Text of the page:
The turkey’s all gone, you haven’t heard ‘Walking in the Air’ for at least a week and some of your friends have already taken the tree down. Christmas is over and it’s time to make some New Year’s Resolutions.
Of course, stopping smoking, losing weight and saving money are the most common resolutions, but how about something a little different? What if we told you, you could improve your long-term health and wellbeing without spending a penny, simply by making a handful of changes to the way you carry out your everyday household activities?
With the majority of bad backs, aches and pains being picked up at home, just making a small change to the way you brush your teeth or check Facebook can help prevent serious damage and long-term back, neck, joint and upper limb problems.
Now, after analysing the problems that their patients present to them, experts at Physio Med have identified the top ten everyday activities and tasks that can put your body on the line if you do them wrong – and how to do them correctly.
What you’re doing wrong and how it can affect you – The new tablet you got for Christmas may still have its screen protector on but it’s your back that will need protecting if you’re not careful. Whether sitting or standing, most of us hold devices in our lap, or below chest level, causing us to look down or lean forward, resulting in damage and muscle stiffness in the upper back and neck. Staring at the screen for too long can also cause eye strain.
Physio Med’s advice – “Always hold the device at chest height, so the top of it is level with your eyes, and take regular screen breaks.”
What you’re doing wrong and how it can affect you – Also known as ‘waiter’s lean’ these tasks often involve leaning forward over an object – such as a sink or ironing board - and repeatedly twisting, which can cause damage to your lower back, neck and shoulders.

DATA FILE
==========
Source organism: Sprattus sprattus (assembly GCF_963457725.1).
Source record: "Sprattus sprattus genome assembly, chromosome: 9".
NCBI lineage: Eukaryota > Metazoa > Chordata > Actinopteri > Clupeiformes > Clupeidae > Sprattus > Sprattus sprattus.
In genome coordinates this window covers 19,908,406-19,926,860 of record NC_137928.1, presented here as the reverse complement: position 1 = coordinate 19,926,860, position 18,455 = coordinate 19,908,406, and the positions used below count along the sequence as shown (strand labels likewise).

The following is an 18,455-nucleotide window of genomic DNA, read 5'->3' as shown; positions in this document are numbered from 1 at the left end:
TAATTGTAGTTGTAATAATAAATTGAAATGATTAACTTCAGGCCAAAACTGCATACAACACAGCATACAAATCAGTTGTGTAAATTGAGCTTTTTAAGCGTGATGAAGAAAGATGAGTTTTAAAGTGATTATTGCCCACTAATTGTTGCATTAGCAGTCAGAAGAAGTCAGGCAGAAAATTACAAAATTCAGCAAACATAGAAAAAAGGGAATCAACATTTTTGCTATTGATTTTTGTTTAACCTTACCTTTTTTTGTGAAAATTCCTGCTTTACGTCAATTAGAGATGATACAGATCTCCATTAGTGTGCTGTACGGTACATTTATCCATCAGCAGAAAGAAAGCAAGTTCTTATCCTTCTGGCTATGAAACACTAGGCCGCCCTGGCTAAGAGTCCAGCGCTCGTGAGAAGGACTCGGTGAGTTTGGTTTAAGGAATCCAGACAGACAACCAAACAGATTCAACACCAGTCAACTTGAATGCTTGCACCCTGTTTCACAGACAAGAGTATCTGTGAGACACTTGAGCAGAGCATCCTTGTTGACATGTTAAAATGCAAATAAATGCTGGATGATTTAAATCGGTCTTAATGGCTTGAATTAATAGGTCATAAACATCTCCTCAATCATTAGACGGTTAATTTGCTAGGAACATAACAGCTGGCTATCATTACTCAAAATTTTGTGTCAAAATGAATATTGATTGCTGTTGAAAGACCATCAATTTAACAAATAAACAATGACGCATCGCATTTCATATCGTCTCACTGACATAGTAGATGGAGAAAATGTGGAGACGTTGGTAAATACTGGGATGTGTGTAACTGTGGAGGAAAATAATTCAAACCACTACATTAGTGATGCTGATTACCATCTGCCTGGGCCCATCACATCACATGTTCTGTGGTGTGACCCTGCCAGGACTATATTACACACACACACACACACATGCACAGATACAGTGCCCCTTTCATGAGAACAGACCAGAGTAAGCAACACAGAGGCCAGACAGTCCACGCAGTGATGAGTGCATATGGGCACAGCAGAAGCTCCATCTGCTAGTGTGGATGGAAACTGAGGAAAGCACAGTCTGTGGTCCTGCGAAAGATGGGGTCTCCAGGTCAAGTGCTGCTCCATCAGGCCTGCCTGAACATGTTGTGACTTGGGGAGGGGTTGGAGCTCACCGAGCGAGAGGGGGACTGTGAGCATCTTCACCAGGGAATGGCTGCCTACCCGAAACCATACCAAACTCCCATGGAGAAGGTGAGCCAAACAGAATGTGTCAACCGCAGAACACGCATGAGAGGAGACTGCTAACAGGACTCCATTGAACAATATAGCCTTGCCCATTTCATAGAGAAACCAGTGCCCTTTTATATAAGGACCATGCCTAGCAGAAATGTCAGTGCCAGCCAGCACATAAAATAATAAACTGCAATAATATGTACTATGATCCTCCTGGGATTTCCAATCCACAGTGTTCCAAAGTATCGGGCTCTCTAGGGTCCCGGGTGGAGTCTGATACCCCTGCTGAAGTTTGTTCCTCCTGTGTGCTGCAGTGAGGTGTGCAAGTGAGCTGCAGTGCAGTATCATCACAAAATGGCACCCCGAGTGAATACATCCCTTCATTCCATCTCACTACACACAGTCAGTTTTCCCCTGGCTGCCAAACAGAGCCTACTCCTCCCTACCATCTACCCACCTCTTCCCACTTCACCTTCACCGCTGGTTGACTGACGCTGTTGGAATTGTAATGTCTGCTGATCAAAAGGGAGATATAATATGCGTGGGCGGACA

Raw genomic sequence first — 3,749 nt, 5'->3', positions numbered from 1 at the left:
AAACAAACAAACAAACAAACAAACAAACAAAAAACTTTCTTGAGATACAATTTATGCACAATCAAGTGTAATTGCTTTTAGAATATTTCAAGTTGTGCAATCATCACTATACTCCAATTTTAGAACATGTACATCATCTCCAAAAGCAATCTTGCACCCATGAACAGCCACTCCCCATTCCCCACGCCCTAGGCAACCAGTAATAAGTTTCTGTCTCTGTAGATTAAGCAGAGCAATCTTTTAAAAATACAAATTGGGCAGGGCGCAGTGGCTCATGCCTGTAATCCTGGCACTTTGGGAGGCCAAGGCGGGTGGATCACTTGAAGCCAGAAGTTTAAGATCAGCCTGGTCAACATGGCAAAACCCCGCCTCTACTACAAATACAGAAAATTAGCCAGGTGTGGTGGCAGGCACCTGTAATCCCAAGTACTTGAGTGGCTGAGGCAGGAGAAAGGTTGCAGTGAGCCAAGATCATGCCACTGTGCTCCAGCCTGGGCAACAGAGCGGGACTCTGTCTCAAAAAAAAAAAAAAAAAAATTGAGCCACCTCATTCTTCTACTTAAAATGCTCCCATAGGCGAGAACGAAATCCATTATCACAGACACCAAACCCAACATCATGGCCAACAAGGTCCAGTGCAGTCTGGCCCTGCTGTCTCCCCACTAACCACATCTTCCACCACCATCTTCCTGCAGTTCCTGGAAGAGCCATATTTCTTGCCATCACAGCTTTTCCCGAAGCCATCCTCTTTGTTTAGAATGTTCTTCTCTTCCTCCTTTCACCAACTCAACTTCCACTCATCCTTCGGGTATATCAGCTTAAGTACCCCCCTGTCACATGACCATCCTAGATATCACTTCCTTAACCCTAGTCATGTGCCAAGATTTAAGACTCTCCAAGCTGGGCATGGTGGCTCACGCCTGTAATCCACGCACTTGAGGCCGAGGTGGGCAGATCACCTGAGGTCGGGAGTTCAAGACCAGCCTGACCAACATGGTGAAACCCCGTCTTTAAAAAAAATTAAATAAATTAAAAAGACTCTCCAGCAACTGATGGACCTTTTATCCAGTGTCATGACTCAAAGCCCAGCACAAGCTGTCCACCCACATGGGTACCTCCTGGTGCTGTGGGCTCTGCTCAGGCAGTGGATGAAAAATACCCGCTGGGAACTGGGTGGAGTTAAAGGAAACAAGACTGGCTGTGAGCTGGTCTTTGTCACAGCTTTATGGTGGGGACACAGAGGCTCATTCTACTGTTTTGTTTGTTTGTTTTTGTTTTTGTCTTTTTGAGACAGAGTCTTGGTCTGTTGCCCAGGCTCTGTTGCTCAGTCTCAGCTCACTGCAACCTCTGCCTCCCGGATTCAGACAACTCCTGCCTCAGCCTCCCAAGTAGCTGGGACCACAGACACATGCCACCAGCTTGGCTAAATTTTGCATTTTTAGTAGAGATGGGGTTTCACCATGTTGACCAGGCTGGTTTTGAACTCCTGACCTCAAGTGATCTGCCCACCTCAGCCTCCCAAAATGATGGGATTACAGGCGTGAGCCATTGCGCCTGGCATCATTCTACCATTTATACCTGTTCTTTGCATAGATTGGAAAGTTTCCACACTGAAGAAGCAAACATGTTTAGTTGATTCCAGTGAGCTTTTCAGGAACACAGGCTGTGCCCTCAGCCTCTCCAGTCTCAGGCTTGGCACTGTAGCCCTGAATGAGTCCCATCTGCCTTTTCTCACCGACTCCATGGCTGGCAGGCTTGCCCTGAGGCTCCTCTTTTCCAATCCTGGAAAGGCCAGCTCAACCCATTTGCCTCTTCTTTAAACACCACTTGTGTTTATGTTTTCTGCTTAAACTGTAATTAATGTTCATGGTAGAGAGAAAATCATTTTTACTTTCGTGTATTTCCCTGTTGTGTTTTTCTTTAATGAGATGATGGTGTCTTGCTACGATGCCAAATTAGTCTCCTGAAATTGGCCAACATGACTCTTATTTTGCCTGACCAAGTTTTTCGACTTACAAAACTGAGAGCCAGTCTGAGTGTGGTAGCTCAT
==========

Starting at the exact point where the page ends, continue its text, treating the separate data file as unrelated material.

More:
Physio Med’s advice – “Use a small foot stool or bathroom scale to lift one foot. This stops you from leaning, forces you to adjust your posture and keeps your lower back straight.”
What you’re doing wrong and how it can affect you – If you move your whole body while leaning and twisting to vacuum, it can hurt your upper and lower back. Similarly, over-reaching can put a strain on your shoulders and gripping the vacuum for extended periods is bad news for your elbows.
Physio Med’s advice – “Keep your back straight and move your arms, not your spine. Take regular breaks or share the task with someone else. Make sure the hoover isn’t too heavy for you to move BEFORE buying it.”
What you’re doing wrong and how it can affect you – One of your resolutions may be eating less, but you’ll still have dishes to wash. If you simply bend from your waist to load or unload a machine – especially with heavy items such as pans – you put strain on your upper back, lower back and hips. Kneeling is no better as it is torture for your knees, while repeatedly gripping and lifting items can damage your elbows.
Physio Med’s advice – “Keep your back straight, bend from the knees and avoid kneeling. Load the heaviest items at the front of the dishwasher and don’t twist when unloading them.”